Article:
As Medicare offers healthcare coverage at potentially low-to-no-cost, many Americans wonder if they still qualify if they’re working at age 65. The short answer is “yes,” as long as you’ve paid Medicare taxes for a sufficient amount of time. Moreover, there are penalties for late enrollment, so it’s often better to sign up for Medicare sooner rather than later.
Read on to learn everything you need to know about Medicare eligibility, enrollment periods, and how it works with employer-sponsored healthcare.
When do I qualify for Medicare?
All American citizens and permanent legal residents of at least 5 years qualify for Medicare once they reach age 65. If you’ve worked at least 40 quarters (10 years) in a job that applied payments toward Medicare, at least part of your coverage should be fully covered.
If you haven’t paid enough Medicare taxes through enrollment, you’ll still be eligible, but you’ll have to pay a premium for Part A. Parts B, C, and D always require a premium.
Your Initial Enrollment Period begins on the 1st day of whichever month is 3 months before your 65th birthday and ends in the third month after your birthday.
Am I required to enroll in Medicare when I turn 65?
Even if you have coverage through your job, it’s a good idea to enroll because Medicare becomes the primary payer. This means that any claims go to Medicare first. Plus, you can avoid any gaps in coverage when you do retire.
If you don’t qualify for full premium coverage for Part A, you may wish to delay your enrollment. In that case, your Special Enrollment Period starts when your current coverage ends and lasts 8 months. Note that your Initial Enrollment Period still ends 3 months after your 65th birthday and trumps any Special Enrollment Period. So, if you retire on your 65th birthday, you will NOT have 8 months to enroll.
That said, you may elect COBRA coverage through your employer upon retirement, and that can buy you some time. However, don’t wait until COBRA ends to sign up for Medicare, or you’ll have to delay your enrollment until the next General Enrollment Period (January 1 to March 31). That could cause a long gap in coverage as well as late-enrollment penalties.
Can I have both employer-sponsored health coverage and Medicare?
You may enroll in Medicare within your Initial Enrollment Period even if you have insurance through your employer. As long as you’ve worked at least 40 quarters, your Part A premium should be $0. This can be beneficial as Medicare is designed for senior care, so it can help cover medical expenses your employer-sponsored plan does not.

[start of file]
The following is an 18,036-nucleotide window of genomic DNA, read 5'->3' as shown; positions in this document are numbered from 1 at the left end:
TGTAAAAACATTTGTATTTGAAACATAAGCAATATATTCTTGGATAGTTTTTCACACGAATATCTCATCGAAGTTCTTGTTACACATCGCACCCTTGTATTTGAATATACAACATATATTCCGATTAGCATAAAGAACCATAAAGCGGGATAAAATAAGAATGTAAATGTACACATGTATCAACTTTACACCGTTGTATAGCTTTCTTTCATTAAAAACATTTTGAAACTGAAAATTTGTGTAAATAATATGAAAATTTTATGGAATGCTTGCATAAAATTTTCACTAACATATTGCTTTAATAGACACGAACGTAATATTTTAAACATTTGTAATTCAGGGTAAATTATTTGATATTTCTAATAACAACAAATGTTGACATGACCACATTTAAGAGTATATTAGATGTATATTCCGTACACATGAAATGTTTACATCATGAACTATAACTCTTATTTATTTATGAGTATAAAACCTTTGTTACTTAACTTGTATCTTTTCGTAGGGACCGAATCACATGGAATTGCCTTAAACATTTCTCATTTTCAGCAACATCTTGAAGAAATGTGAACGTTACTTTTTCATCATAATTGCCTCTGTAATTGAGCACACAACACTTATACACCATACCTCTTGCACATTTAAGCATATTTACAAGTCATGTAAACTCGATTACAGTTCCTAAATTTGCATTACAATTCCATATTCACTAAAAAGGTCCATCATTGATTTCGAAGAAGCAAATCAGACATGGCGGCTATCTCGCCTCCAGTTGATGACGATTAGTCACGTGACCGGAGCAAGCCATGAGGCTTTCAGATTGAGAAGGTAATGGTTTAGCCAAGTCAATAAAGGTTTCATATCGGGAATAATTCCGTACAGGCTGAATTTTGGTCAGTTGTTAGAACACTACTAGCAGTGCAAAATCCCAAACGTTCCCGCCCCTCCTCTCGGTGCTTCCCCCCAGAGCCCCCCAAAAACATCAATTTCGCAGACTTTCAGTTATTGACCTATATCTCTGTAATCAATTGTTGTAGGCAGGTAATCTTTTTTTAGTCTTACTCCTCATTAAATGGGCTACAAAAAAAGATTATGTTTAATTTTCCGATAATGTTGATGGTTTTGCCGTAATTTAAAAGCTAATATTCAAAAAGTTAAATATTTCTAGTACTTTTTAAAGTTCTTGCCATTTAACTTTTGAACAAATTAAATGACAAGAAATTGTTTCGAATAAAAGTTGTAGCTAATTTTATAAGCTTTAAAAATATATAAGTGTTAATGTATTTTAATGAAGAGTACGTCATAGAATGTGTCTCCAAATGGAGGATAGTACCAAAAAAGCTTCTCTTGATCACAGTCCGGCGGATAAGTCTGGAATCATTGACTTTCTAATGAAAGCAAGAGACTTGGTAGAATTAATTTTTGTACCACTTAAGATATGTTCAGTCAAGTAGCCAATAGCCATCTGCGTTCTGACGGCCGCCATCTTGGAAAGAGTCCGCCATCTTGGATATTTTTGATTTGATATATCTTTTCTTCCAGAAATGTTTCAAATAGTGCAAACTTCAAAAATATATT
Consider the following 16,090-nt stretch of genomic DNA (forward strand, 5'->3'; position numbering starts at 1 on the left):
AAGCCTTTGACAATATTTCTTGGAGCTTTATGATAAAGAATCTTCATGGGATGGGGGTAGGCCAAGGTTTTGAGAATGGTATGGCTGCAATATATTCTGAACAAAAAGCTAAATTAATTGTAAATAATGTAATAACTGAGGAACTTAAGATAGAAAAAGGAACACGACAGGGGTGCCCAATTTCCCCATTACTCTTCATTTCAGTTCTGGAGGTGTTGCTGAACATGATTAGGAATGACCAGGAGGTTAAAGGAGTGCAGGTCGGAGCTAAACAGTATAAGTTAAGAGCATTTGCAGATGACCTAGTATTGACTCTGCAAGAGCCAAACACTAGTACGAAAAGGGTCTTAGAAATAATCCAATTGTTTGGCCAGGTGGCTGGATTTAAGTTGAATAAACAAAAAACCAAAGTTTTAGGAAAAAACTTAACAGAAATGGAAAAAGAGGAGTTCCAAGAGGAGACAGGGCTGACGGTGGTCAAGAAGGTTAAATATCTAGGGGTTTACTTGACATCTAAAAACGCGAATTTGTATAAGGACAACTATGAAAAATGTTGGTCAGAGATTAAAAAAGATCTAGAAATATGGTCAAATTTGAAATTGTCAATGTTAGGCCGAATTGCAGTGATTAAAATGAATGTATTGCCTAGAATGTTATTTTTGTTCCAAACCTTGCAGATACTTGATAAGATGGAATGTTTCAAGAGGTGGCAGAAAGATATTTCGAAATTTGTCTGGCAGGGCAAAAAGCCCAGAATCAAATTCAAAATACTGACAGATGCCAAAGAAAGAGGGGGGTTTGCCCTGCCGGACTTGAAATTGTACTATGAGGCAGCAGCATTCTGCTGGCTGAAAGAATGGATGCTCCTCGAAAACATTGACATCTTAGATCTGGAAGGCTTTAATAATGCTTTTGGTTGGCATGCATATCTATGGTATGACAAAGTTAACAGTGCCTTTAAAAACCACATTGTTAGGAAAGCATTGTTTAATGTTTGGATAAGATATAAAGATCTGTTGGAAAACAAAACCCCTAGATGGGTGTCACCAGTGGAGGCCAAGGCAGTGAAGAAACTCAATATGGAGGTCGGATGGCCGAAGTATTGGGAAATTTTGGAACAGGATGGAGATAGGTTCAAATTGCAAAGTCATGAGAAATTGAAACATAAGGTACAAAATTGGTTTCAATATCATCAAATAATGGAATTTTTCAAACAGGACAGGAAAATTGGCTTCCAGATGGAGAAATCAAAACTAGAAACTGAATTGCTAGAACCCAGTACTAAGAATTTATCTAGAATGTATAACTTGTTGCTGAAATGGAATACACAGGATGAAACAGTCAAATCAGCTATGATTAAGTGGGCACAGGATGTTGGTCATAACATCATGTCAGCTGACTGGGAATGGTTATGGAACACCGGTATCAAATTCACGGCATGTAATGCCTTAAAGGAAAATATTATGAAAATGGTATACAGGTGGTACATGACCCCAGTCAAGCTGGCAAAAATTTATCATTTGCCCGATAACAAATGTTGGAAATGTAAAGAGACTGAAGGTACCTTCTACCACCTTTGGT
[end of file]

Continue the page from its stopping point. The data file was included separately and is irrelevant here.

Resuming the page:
That said, remember that for employers with fewer than 20 employees, Medicare will become the primary payer. Therefore, some smaller employers’ insurers are reluctant to provide coverage for Medicare recipients, as there is a risk they won’t get reimbursed.
Also, you will incur a penalty if you’re not enrolled by the end of your enrollment period. It’s, therefore, a good idea to enroll to protect yourself. Evaluate your options to delay enrollment in case your employer-based coverage will drop.
What if I have health coverage through my spouse or a Marketplace plan?
As long as you have employer-sponsored healthcare coverage, you may wait to enroll in Medicare until that coverage is ending. However, any other sort of coverage is typically trumped by Medicare. This means you must enroll during your Initial Enrollment Period (3 months before and after your 65th birthday) for the following situations:
• If you have a Marketplace plan because your employer does not offer coverage or you are self-employed
• If you receive coverage through your spouse’s or domestic partner’s employer-sponsored insurance
• If you have COBRA from your previous employer
• If you have no health insurance at all
In sum, if you’re still working but do not have your own coverage through an employer, it’s best to go ahead and sign up for Medicare. This protects you against gaps in coverage and any late-enrollment penalties.
What if I can’t afford the premiums?
While Medicare Part A should be covered if you worked at least 40 quarters in a qualifying job, Parts B, C, and D do require premiums. Parts B and C cover outpatient, specialized, and home health care. Part D covers prescriptions. All of these are crucial for many seniors’ health.
You may be able to defer Part B if you have employer-sponsored coverage through yourself or your spouse. However, the late enrollment penalty will kick in if you become eligible for Medicare Parts A and B and you DON’T have other coverage. Also, if you’re collecting Social Security benefits, you MUST enroll in Part A.
If you’re still working and you have creditable drug coverage, you can delay Part D enrollment. After that ends, you have 60 days to enroll in Part D until you incur a penalty.
Low-income taxpayers may qualify for a stipend to help cover Part B, C, and D premiums.
Medicare enrollment can be quite complicated, especially if you and/or your spouse are still working. If you’re still working, always check with your benefits administrator to learn how your Medicare eligibility will affect any current coverage.
In general, though, it’s usually a good idea to go ahead and enroll in Part A. This ensures that you’ll have coverage and avoid any penalties. Medicare can also help cover expensive hospital bills and other medical expenses.
Need guidance on how and when to enroll in Medicare? The team at Coverage2Care is happy to answer your questions.